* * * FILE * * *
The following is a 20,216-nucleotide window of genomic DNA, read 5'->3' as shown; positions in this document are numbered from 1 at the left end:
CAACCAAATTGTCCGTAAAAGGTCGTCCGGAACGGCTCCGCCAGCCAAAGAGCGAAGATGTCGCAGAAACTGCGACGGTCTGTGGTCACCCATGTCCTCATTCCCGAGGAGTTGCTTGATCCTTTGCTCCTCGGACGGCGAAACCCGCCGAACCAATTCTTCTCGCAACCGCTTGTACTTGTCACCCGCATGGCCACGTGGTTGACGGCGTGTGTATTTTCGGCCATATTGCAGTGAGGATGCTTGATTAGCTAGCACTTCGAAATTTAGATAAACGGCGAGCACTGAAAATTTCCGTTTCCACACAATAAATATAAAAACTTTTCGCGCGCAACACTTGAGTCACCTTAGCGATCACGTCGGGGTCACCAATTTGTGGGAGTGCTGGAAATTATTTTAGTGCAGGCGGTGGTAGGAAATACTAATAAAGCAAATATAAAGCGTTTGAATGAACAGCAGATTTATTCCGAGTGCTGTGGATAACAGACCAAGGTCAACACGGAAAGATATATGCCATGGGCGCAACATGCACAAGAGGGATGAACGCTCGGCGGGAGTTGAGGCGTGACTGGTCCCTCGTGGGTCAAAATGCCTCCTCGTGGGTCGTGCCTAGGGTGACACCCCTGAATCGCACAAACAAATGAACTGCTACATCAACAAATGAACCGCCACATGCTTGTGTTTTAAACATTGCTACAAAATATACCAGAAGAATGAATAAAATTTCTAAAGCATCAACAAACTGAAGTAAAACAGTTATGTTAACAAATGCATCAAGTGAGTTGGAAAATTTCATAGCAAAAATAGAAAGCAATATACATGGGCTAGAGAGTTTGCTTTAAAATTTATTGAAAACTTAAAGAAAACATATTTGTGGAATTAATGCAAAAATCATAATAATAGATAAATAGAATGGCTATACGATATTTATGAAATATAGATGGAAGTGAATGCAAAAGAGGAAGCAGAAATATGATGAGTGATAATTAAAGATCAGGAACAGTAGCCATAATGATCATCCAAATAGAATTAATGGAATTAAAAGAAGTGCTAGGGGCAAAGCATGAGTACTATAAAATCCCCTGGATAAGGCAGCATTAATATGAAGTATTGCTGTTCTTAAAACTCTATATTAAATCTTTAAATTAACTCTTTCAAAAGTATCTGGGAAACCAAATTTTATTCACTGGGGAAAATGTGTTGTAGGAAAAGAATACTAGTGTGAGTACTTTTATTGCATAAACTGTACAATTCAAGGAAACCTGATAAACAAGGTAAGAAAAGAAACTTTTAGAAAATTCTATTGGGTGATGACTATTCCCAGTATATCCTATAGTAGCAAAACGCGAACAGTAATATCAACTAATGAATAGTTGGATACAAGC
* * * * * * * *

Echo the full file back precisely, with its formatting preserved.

The following is a 20,216-nucleotide window of genomic DNA, read 5'->3' as shown; positions in this document are numbered from 1 at the left end:
CAACCAAATTGTCCGTAAAAGGTCGTCCGGAACGGCTCCGCCAGCCAAAGAGCGAAGATGTCGCAGAAACTGCGACGGTCTGTGGTCACCCATGTCCTCATTCCCGAGGAGTTGCTTGATCCTTTGCTCCTCGGACGGCGAAACCCGCCGAACCAATTCTTCTCGCAACCGCTTGTACTTGTCACCCGCATGGCCACGTGGTTGACGGCGTGTGTATTTTCGGCCATATTGCAGTGAGGATGCTTGATTAGCTAGCACTTCGAAATTTAGATAAACGGCGAGCACTGAAAATTTCCGTTTCCACACAATAAATATAAAAACTTTTCGCGCGCAACACTTGAGTCACCTTAGCGATCACGTCGGGGTCACCAATTTGTGGGAGTGCTGGAAATTATTTTAGTGCAGGCGGTGGTAGGAAATACTAATAAAGCAAATATAAAGCGTTTGAATGAACAGCAGATTTATTCCGAGTGCTGTGGATAACAGACCAAGGTCAACACGGAAAGATATATGCCATGGGCGCAACATGCACAAGAGGGATGAACGCTCGGCGGGAGTTGAGGCGTGACTGGTCCCTCGTGGGTCAAAATGCCTCCTCGTGGGTCGTGCCTAGGGTGACACCCCTGAATCGCACAAACAAATGAACTGCTACATCAACAAATGAACCGCCACATGCTTGTGTTTTAAACATTGCTACAAAATATACCAGAAGAATGAATAAAATTTCTAAAGCATCAACAAACTGAAGTAAAACAGTTATGTTAACAAATGCATCAAGTGAGTTGGAAAATTTCATAGCAAAAATAGAAAGCAATATACATGGGCTAGAGAGTTTGCTTTAAAATTTATTGAAAACTTAAAGAAAACATATTTGTGGAATTAATGCAAAAATCATAATAATAGATAAATAGAATGGCTATACGATATTTATGAAATATAGATGGAAGTGAATGCAAAAGAGGAAGCAGAAATATGATGAGTGATAATTAAAGATCAGGAACAGTAGCCATAATGATCATCCAAATAGAATTAATGGAATTAAAAGAAGTGCTAGGGGCAAAGCATGAGTACTATAAAATCCCCTGGATAAGGCAGCATTAATATGAAGTATTGCTGTTCTTAAAACTCTATATTAAATCTTTAAATTAACTCTTTCAAAAGTATCTGGGAAACCAAATTTTATTCACTGGGGAAAATGTGTTGTAGGAAAAGAATACTAGTGTGAGTACTTTTATTGCATAAACTGTACAATTCAAGGAAACCTGATAAACAAGGTAAGAAAAGAAACTTTTAGAAAATTCTATTGGGTGATGACTATTCCCAGTATATCCTATAGTAGCAAAACGCGAACAGTAATATCAACTAATGAATAGTTGGATACAAGC